As I woke up this morning, I could not get out of bed. I laid there for a while trying to grapple with my feelings of exhaustion and despair. Often, when I am struggling to understand important things in my life, I turn to my parents’ example for guidance. I tried to access the collective wisdom of those who came before me, those who sacrificed so that I could have more. I wondered what they would say about the state of race in today’s society and what my role should be. From birth, my parents instilled in me and my siblings through their words – and more importantly their actions – that the fight for racial justice is a long, intergenerational one. It is also one that we are destined to win because right is on our side.
No matter the nature of the setbacks they faced (and there were many and some brutal ones at that), they were always able to get through them through tears and laughter, forever keeping their eyes on the prize. In many ways, they epitomized that other-worldly Black optimism. Don’t get me wrong, they never hid their own feelings of frustration, anger, and tiredness from us. In fact, that is how I recognized my own feelings this morning. Nonetheless, my parents never veered from their belief that the brightest day only shone on the other side of the darkest night.
As I laid in that bed thinking about what lessons I could glean from their lives and what they had said to me and my brothers and sister, I was hoping for some form of instant relief from my feelings of tiredness. I was hoping that their legacy and story would wipe away my doubts about our society and where we are going. I was hoping that my reflecting on my parents’ lives would magically re-charge my batteries and somehow soothe my pain. Sadly, my reflections did none of that.
What my recollections of my parents’ example did do was provide me with a perspective, a lens through which I can view and understand all that is happening now. This lens reminds me that this struggle is not new, nor is it likely to be won in my life time. Sadly, it is likely that more Black people will die before we become the country that remotely resembles the one described in our constitution. This lens also reminds me that this country is MY country. My ancestors sacrificed their lives in building this country.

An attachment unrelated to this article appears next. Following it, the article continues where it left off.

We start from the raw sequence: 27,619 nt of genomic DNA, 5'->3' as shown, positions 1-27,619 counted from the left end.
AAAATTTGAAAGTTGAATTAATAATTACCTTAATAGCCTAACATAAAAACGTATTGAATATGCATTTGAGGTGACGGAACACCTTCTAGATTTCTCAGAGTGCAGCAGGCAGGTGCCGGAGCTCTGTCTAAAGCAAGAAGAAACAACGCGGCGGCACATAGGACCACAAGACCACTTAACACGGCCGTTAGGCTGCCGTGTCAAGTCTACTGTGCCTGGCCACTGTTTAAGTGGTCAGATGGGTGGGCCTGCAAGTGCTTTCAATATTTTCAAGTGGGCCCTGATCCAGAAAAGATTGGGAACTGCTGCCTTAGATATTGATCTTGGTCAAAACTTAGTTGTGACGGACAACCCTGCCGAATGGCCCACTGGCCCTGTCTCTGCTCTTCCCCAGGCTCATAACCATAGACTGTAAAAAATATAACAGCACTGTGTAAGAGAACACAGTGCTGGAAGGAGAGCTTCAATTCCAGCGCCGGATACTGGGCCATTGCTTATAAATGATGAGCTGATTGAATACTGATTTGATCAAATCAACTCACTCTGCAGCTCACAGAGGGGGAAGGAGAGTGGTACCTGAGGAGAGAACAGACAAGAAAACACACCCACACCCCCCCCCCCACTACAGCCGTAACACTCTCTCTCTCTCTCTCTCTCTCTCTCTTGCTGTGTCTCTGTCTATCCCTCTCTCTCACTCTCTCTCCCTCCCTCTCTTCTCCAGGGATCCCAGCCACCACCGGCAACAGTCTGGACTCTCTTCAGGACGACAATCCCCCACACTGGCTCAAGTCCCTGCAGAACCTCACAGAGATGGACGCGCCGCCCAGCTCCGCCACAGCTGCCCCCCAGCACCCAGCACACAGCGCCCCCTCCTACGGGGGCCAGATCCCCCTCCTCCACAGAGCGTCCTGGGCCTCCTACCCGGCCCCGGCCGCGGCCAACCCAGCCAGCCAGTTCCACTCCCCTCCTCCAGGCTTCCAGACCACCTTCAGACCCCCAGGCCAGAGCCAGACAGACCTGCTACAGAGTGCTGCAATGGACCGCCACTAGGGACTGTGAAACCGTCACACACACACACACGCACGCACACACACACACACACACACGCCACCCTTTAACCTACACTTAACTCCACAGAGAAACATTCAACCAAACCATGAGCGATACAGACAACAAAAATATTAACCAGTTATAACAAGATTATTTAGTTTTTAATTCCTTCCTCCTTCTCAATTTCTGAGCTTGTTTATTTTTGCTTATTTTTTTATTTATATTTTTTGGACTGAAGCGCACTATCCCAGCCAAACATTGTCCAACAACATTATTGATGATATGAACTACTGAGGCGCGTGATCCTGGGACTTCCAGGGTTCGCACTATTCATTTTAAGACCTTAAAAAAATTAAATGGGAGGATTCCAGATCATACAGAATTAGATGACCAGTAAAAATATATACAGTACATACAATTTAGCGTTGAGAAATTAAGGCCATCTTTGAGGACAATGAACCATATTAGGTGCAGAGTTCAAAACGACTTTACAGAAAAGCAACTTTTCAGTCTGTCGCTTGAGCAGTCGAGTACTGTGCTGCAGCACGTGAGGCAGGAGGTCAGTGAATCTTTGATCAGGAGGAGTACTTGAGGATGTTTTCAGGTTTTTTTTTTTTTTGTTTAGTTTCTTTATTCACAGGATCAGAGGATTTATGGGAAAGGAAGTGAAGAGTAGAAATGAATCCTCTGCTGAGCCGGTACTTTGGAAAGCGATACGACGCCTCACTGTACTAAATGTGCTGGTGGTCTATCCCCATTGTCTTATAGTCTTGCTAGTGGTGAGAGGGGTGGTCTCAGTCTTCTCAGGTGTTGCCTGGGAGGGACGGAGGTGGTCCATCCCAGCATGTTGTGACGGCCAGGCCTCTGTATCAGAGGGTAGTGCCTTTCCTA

Their blood, sweat, and tears fertilize the rich soil upon which much of this country’s wealth and standing in the world is built. I have no choice but to fight for it – to fight to make it live up to its creed. I owe it to those who came before me, those who fought and died to make this country just a little bit better for those who came after them. They fought for me. To not do so would be akin to walking away from my birthright. It is a birthright that does not belong only to me; it also belongs to future generations of Black folks.
What reflecting on my parents’ example provided me was renewal – not in the form of relief, but instead in the form of resolve. My reflections on their example gave me new insights into that other-worldly optimism that is foundational to the strength and resilience of Black people.
That optimism does not reside in a belief that America will simply change, it actually resides in the knowledge that each generation of African Americans has changed America for the better and a great faith that the next generation will take the next steps in changing America even more (even if it feels way too slow). This perspective has renewed my resolve to do all that I can to make whatever change I can. For me, to do otherwise would be turning my back on the investment that my ancestors made in this country and disinheriting my descendants.
I am still tired of this shit though.